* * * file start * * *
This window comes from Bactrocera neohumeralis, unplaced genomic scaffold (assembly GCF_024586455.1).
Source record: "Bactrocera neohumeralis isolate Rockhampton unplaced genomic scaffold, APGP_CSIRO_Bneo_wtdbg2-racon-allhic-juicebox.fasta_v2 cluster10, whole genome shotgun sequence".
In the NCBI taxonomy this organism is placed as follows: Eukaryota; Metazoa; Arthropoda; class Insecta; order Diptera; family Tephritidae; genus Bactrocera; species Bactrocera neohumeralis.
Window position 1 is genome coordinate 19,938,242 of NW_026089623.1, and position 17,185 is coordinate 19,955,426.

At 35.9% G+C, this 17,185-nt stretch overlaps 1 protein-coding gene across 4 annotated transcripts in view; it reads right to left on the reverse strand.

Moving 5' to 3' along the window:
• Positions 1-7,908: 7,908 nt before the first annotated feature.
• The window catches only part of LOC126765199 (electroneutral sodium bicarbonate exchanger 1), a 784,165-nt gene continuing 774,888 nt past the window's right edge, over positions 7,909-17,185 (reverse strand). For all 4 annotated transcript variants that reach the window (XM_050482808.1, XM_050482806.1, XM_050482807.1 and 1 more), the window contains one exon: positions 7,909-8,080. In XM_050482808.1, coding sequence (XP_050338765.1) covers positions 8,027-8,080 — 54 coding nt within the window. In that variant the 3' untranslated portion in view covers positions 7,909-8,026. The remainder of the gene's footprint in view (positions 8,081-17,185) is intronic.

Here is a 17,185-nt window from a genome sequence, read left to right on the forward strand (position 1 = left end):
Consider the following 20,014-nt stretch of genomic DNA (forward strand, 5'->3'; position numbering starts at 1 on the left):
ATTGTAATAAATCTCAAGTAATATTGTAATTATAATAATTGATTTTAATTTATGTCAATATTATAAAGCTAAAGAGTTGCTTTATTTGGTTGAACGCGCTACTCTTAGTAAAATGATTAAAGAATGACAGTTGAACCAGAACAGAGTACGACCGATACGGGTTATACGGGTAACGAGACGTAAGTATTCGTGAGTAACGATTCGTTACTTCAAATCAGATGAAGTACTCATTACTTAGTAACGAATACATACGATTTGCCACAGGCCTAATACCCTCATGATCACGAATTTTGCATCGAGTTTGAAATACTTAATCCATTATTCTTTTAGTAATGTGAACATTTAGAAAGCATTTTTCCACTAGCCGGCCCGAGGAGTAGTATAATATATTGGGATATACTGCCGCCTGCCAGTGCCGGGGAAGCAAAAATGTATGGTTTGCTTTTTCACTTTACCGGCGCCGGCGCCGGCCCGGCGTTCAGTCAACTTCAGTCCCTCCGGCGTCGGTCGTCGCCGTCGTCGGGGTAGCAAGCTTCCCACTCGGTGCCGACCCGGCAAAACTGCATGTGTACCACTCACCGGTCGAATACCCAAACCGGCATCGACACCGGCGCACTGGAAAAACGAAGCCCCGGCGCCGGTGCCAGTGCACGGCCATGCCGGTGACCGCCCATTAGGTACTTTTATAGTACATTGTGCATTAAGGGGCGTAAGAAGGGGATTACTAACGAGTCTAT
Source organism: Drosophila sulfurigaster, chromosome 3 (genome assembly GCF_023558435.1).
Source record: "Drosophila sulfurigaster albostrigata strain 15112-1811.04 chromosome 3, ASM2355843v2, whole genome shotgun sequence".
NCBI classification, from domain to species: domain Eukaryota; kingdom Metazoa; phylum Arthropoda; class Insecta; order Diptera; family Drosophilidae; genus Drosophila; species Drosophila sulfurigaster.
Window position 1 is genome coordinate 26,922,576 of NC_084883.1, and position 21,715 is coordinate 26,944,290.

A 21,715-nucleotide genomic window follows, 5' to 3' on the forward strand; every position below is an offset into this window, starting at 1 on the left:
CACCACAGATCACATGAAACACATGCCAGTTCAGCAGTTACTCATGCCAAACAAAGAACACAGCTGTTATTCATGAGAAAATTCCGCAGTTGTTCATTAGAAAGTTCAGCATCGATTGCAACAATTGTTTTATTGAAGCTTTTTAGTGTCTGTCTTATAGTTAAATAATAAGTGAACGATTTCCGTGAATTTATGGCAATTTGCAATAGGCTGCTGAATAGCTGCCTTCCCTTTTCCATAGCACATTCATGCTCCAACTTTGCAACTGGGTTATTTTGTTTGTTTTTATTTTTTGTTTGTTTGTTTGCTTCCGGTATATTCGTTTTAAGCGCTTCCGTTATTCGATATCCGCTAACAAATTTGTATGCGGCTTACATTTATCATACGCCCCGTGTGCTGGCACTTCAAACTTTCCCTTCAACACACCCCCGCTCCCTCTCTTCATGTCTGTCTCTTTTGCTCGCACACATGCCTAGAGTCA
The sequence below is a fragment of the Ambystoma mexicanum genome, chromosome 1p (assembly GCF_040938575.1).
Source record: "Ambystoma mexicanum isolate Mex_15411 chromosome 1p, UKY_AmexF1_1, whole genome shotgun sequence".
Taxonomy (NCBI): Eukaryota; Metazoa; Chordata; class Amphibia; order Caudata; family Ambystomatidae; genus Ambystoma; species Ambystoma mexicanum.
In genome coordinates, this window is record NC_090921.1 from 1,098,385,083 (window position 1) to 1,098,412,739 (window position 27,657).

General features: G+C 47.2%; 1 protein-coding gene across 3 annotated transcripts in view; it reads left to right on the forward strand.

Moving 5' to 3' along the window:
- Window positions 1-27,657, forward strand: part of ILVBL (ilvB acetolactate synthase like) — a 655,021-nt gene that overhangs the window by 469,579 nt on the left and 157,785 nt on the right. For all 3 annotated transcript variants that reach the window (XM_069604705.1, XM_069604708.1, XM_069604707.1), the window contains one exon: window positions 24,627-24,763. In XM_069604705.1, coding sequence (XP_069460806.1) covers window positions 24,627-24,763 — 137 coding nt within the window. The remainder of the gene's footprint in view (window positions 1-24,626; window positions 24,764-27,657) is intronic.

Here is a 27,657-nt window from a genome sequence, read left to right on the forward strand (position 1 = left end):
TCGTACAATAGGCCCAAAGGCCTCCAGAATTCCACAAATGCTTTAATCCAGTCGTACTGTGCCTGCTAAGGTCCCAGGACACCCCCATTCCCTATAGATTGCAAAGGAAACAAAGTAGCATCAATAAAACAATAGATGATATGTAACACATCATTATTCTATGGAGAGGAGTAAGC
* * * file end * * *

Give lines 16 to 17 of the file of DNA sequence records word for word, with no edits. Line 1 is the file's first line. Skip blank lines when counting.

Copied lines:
A 21,715-nucleotide genomic window follows, 5' to 3' on the forward strand; every position below is an offset into this window, starting at 1 on the left:
CACCACAGATCACATGAAACACATGCCAGTTCAGCAGTTACTCATGCCAAACAAAGAACACAGCTGTTATTCATGAGAAAATTCCGCAGTTGTTCATTAGAAAGTTCAGCATCGATTGCAACAATTGTTTTATTGAAGCTTTTTAGTGTCTGTCTTATAGTTAAATAATAAGTGAACGATTTCCGTGAATTTATGGCAATTTGCAATAGGCTGCTGAATAGCTGCCTTCCCTTTTCCATAGCACATTCATGCTCCAACTTTGCAACTGGGTTATTTTGTTTGTTTTTATTTTTTGTTTGTTTGTTTGCTTCCGGTATATTCGTTTTAAGCGCTTCCGTTATTCGATATCCGCTAACAAATTTGTATGCGGCTTACATTTATCATACGCCCCGTGTGCTGGCACTTCAAACTTTCCCTTCAACACACCCCCGCTCCCTCTCTTCATGTCTGTCTCTTTTGCTCGCACACATGCCTAGAGTCA